Another very important man was Cyrus Alexander, a fur tradesman who came to San Diego to work in Captain Finch’s ranches.  After a short stay in San Diego, Finch sent Cyrus to Northern California in search of land.  After many ups and downs, Cyrus found success selling food to the gold miners.  He then loaned money to settlers so they could buy land and plant grapes.  Today that region is known as Alexander Valley.

Although many people left San Diego in search of gold, San Diego still had many reputable wineries, some reaching consumers in England.  One of the largest wineries was the Daneri Winery.  Emanuel Daneri produced well over 20,000 gallons of wine from his underground facility in Otay.  Back then, wineries would sell their barrels to retail shops downtown where shop owners would sell growlers to thirsty consumers.  Some of these wines were getting national recognition such as the Zinfandel produced at Monte Vino in Alpine.  Asher Maxcy, an arrogant and cruel rancher had a very large production in what is now Valley Center called Vineyard Ranch Winery.  He brought French wine maker, Pierre Hagata to make his wines.  Pierre was very influential, spreading proper wine-making techniques and assisting other wineries throughout the region.  His heirs continue making wine today.  Steve Hagata is the winemaker for Falkner Winery.  All was fine and dandy for many years, both Sonoma and San Diego were thriving.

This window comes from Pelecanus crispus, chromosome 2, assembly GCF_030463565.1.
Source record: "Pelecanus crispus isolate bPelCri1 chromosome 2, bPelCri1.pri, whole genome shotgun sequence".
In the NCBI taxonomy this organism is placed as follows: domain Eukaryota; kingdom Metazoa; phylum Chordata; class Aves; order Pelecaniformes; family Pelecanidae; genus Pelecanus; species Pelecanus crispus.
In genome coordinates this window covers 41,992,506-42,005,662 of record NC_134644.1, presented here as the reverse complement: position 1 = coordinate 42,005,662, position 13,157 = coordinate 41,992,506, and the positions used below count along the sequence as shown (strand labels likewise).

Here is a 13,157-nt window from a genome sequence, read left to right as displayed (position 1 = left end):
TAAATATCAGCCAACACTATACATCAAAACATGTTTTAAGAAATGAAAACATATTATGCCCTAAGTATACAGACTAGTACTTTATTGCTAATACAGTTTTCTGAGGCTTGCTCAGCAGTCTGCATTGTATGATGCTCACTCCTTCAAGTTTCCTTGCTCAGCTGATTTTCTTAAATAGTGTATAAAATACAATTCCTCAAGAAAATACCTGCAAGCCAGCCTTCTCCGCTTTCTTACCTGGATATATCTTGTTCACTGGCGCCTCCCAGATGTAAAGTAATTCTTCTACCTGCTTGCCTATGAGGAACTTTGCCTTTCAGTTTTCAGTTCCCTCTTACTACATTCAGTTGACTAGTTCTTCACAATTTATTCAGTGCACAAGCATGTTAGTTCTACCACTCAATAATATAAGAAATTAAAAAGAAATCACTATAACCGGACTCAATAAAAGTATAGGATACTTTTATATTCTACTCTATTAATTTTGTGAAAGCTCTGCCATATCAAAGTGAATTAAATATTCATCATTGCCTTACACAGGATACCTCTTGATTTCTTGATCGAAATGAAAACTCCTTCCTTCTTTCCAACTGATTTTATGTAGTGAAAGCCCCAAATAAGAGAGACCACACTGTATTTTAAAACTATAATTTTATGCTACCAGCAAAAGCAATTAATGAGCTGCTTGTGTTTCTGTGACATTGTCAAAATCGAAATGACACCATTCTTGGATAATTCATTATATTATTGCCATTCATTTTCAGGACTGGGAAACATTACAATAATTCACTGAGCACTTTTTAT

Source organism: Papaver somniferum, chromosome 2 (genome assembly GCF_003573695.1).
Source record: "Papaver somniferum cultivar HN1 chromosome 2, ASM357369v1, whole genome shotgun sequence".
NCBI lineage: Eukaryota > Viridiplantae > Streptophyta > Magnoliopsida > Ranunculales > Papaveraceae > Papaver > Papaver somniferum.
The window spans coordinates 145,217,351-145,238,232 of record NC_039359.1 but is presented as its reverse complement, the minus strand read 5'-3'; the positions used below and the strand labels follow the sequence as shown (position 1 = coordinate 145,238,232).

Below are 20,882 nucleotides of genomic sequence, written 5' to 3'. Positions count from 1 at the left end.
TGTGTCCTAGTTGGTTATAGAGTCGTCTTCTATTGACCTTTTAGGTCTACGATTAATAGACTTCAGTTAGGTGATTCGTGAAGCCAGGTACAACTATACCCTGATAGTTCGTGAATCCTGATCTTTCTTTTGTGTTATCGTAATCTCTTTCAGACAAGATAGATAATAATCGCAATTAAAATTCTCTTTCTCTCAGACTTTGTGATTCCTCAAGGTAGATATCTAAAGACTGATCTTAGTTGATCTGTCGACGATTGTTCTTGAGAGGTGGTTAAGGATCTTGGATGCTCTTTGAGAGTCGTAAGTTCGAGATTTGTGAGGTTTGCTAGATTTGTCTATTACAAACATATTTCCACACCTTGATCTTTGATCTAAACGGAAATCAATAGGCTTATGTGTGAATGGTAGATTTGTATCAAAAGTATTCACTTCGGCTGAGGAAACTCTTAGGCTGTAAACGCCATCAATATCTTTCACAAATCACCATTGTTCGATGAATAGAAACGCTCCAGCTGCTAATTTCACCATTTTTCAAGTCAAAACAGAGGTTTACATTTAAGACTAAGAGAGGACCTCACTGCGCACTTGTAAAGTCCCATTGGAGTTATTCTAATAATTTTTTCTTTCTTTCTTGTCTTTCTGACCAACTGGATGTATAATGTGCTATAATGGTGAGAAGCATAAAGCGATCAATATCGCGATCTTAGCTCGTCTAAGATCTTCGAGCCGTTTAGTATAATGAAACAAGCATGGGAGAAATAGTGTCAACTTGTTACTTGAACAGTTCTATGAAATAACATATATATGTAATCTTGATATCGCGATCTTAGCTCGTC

Unfortunate circumstances put a stop to our wine culture.  In 1916 the Otay dam broke and destroyed Daneri’s winery.  Daneri lost his winery, equipment and several workers.  He was never able to rebuild.  Prohibition also took down many wineries.  Few survived by making sacramental wines.  The few surviving wineries in San Diego grew grapes for home wine makers.  This business was not lucrative. Grape quality was no long a concern for wineries, proper growing and wine making techniques were soon forgotten.  But why did the wineries in Napa and Sonoma continue to grow after prohibition? Why did San Diego wine get left behind just when California wine was beginning to boom?